in an extended article promoting Moore’s exhibition, Phillip Hendy reproached the letter’s signatories, reflecting that,
continental worship of ‘the master’ may sometimes have an unctuous quality, but there is a generosity about it which has brought its own reward in the essential thing which has been lacking here. It would have been better if the signatories to the letter had paused to ask themselves where they would have been without Henry Moore. Of course every phase of his work has been imitated by someone or other the world over, but it is much too early to say whether others will be able to maintain the art of sculpture on the plane to which he has raised it.30
Henry Moore OM, CH 1898–1986
Working Model for Three Piece No.3: Vertebrae 1968, cast c.1968
object: 1080 x 2360 x 1220 mm, 948 kg
Presented by the artist 1978
© The Henry Moore Foundation. All Rights Reserved
Henry Moore OM, CH
Working Model for Three Piece No.3: Vertebrae 1968, cast c.1968
© The Henry Moore Foundation. All Rights Reserved
Hendy’s article was typical of numerous deferential reviews of Moore’s career written in the late 1960s. In contrast, in his review of the Tate exhibition, the sculptor William Tucker, who had been one of the signatories of the 1967 letter, sought to give a balanced assessment of the artist’s recent work. Tucker acknowledged Moore’s mastery over his materials and his ability to create works with broad, expressive appeal. He also claimed that ‘Moore’s re-discovery or at least re-affirmation for modern art of the horizontal axis has been his most fruitful contribution’ to contemporary sculpture.31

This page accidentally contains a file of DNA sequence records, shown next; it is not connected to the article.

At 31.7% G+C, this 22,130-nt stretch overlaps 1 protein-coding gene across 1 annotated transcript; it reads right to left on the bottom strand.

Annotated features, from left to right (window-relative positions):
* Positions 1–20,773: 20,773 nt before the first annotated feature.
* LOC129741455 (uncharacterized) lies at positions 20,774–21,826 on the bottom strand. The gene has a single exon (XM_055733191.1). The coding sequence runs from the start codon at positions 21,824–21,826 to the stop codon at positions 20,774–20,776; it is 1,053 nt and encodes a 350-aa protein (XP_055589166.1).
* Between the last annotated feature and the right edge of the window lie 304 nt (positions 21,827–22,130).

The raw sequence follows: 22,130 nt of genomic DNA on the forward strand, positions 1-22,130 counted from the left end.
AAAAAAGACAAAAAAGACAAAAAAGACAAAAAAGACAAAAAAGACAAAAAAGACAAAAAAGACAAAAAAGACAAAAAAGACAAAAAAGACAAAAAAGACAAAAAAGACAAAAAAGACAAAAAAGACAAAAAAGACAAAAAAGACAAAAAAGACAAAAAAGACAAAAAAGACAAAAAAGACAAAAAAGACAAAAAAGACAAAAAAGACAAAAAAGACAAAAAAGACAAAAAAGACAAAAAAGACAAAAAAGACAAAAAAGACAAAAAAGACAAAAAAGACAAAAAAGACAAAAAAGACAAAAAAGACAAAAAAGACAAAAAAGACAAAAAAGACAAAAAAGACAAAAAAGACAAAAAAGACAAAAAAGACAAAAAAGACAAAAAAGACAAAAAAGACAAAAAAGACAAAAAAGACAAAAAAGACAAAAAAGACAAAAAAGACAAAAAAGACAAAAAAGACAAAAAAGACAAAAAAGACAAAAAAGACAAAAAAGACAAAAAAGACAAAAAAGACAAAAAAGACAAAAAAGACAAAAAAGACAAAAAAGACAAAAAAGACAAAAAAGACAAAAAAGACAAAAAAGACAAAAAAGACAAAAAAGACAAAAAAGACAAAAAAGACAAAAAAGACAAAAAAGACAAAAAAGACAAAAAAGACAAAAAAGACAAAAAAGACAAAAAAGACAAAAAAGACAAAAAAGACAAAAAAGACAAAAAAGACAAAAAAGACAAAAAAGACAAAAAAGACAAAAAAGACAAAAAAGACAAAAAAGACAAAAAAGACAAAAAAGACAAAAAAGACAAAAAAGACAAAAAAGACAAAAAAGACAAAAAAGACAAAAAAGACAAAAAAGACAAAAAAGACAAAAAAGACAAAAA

However, while he marvelled at Moore’s capability for ‘self-renewal that continually surprises, as in ... the most recent polished bronze Vertebrae Reclining Figure
’, Tucker also lamented his relative isolation from current trends (fig.1).32
He suggested that Moore’s references to Michelangelo and the Mediterranean tradition, as trumpeted by Sylvester in the exhibition’s catalogue, isolated him from contemporary developments in sculpture. Alluding to the recent controversy, Tucker ruefully stated that it was not good for Moore or his long-term reputation to shield him debate:
it is not easy for a young English sculptor to evaluate Moore’s work and I suppose many people would ask if it is necessary. The protective fury aroused by Anthony Caro’s Observer
article and the recent letter from a group of younger artists in The Times
, indicate that it is impossible to discuss Moore’s position and achievement without being accused of disloyalty, even treachery. In the long term Moore’s reputation cannot be enhanced by the absence of any debate on the importance of his work. If it has the quality that is claimed for it, it can surely protect itself.33
That the controversy over Moore’s gift to the Tate continued to reverberate a year later demonstrated the extent to which the artists’ letter highlighted a real division within the art world. Establishment figures defended Moore and attempted to shame his younger critics for their ingratitude and lack of respect for his achievements, while an emerging generation of artists and writers wanted to dismantle established canons of art based on notions of the heroic artist-genius. The artists’ letter to the Times, and responses to it, were illustrative of not simply a generational shift but also of an ideological schism in the way art and artists were discussed and celebrated in late 1960s.